The popular critics, Bottomore notes, have simplified and distorted the ideas of Mills, Riesman, and Erich Fromm—and even these more serious writers, he thinks, suffer from the isolation in which they work. Since the First World War, the social critic in America, deprived of the advantages of the sustained tradition of criticism that would have evolved in connection with a broad movement for radical change, tends to present his ideas “as extremely personal judgments upon the state of society.” This helps to explain “the lack of agreement or even clarity about what is being attacked in present-day society and what is to replace it.” While the analyses of Mills and Riesman converge in some respects—as in their common concern with collectivism of opinion and styles of life—in other respects they diverge, Mills drawing on the Marxian tradition, Riesman on Freud and cultural anthropology; Mills stressing ways in which American power was concentrated, Riesman its dispersal. “There is little here which resembles the coherent philosophical outlook of the pragmatists in the progressive period.”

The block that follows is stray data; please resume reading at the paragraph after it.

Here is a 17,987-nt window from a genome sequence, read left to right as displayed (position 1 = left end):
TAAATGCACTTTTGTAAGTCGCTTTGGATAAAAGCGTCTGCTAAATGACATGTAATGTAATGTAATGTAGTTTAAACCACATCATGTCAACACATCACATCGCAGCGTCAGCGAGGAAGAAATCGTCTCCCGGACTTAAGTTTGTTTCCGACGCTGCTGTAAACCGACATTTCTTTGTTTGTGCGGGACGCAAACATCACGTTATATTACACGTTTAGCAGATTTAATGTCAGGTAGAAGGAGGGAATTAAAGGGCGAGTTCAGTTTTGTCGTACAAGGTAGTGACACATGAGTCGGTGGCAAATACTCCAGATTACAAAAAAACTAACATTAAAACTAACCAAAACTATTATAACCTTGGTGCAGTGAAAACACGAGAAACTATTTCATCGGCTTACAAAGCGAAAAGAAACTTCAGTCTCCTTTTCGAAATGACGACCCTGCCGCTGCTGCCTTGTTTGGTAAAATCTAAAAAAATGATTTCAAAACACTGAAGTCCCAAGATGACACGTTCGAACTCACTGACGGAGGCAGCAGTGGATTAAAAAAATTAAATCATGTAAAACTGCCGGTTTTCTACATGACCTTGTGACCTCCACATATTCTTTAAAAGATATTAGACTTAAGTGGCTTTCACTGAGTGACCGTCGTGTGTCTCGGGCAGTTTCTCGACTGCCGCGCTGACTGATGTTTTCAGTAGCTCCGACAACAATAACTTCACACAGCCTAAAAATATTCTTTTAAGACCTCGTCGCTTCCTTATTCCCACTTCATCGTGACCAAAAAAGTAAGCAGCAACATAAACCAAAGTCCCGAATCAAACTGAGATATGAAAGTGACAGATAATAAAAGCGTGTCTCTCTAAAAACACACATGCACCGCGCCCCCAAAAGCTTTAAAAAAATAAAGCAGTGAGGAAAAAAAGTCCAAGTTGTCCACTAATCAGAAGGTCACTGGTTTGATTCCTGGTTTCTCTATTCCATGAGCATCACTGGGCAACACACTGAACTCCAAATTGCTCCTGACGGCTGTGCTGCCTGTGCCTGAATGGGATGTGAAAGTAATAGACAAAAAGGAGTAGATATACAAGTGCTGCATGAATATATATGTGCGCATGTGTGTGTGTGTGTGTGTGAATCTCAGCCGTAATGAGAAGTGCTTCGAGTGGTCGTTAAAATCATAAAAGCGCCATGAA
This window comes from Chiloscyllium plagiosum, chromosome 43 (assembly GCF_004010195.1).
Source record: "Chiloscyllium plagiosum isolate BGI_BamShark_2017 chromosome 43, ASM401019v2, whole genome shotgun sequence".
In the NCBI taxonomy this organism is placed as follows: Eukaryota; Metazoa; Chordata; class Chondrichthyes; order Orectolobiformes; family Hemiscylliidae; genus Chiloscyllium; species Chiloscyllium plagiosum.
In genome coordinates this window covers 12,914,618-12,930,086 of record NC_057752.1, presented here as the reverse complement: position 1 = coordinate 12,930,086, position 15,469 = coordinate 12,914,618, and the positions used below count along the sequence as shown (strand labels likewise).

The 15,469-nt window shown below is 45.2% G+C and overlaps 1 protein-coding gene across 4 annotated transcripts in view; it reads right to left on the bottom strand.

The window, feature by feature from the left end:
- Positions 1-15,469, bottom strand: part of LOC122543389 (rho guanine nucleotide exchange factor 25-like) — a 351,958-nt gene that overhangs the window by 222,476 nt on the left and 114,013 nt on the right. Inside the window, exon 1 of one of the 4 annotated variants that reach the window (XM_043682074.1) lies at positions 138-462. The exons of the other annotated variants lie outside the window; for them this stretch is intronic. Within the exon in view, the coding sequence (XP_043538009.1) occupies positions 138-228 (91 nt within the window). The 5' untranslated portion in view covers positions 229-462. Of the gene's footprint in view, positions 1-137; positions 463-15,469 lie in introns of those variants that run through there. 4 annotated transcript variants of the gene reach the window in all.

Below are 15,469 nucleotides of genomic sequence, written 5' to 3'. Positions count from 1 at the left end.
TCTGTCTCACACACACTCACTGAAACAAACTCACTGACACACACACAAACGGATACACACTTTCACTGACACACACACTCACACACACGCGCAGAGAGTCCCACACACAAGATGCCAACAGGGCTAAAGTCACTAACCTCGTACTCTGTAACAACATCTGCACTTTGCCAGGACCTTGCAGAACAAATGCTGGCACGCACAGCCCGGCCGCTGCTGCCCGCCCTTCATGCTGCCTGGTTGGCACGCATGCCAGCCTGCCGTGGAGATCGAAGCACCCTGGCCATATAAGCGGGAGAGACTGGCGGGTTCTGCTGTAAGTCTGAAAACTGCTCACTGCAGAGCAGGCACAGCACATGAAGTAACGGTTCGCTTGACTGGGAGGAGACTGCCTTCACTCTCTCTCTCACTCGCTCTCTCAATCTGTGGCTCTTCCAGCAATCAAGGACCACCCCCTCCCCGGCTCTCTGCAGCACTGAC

Another tendency in recent social criticism is existentialist irrationalism—the one philosophy that seems to have made some impression on the New Left. The popularity of this point of view, even more than that of the others, betrays the association between social criticism in the United States and the intellectual’s “alienation.” The irrationalist critiques of modern society, ranging from new Hegelian versions of Marx to various existential social philosophies, are “undogmatic, highly personal and idiosyncratic,” and therefore inadequate “to sustain effective social criticism or to bring about any radical social change.”